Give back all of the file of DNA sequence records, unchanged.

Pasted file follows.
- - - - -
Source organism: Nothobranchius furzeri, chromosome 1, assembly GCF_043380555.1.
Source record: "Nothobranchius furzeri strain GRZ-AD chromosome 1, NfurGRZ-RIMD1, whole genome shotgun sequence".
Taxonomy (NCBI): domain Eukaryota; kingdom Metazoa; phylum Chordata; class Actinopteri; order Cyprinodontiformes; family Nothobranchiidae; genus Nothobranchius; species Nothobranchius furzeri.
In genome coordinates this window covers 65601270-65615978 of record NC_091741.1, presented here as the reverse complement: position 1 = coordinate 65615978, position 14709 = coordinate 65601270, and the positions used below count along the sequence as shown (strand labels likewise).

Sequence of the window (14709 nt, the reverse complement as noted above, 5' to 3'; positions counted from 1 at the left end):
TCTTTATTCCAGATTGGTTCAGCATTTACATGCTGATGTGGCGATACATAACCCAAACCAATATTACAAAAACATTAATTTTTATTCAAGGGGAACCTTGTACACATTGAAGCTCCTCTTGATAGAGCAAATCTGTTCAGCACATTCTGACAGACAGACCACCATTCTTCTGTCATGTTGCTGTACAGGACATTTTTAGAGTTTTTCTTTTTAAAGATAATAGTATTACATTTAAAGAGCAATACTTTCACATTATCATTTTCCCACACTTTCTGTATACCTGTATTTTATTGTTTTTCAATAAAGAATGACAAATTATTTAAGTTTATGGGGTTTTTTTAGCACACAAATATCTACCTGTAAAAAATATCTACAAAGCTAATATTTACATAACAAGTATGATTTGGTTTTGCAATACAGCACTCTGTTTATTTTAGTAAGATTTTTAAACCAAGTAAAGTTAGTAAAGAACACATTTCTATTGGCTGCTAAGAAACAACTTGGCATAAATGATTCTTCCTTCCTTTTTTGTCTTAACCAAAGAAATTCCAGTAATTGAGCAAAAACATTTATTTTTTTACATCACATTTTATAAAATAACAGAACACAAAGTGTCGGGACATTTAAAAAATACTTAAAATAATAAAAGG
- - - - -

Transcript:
Source organism: Nothobranchius furzeri, chromosome 1, assembly GCF_043380555.1.
Source record: "Nothobranchius furzeri strain GRZ-AD chromosome 1, NfurGRZ-RIMD1, whole genome shotgun sequence".
Taxonomy (NCBI): domain Eukaryota; kingdom Metazoa; phylum Chordata; class Actinopteri; order Cyprinodontiformes; family Nothobranchiidae; genus Nothobranchius; species Nothobranchius furzeri.
In genome coordinates this window covers 65601270-65615978 of record NC_091741.1, presented here as the reverse complement: position 1 = coordinate 65615978, position 14709 = coordinate 65601270, and the positions used below count along the sequence as shown (strand labels likewise).

Sequence of the window (14709 nt, the reverse complement as noted above, 5' to 3'; positions counted from 1 at the left end):
TCTTTATTCCAGATTGGTTCAGCATTTACATGCTGATGTGGCGATACATAACCCAAACCAATATTACAAAAACATTAATTTTTATTCAAGGGGAACCTTGTACACATTGAAGCTCCTCTTGATAGAGCAAATCTGTTCAGCACATTCTGACAGACAGACCACCATTCTTCTGTCATGTTGCTGTACAGGACATTTTTAGAGTTTTTCTTTTTAAAGATAATAGTATTACATTTAAAGAGCAATACTTTCACATTATCATTTTCCCACACTTTCTGTATACCTGTATTTTATTGTTTTTCAATAAAGAATGACAAATTATTTAAGTTTATGGGGTTTTTTTAGCACACAAATATCTACCTGTAAAAAATATCTACAAAGCTAATATTTACATAACAAGTATGATTTGGTTTTGCAATACAGCACTCTGTTTATTTTAGTAAGATTTTTAAACCAAGTAAAGTTAGTAAAGAACACATTTCTATTGGCTGCTAAGAAACAACTTGGCATAAATGATTCTTCCTTCCTTTTTTGTCTTAACCAAAGAAATTCCAGTAATTGAGCAAAAACATTTATTTTTTTACATCACATTTTATAAAATAACAGAACACAAAGTGTCGGGACATTTAAAAAATACTTAAAATAATAAAAGG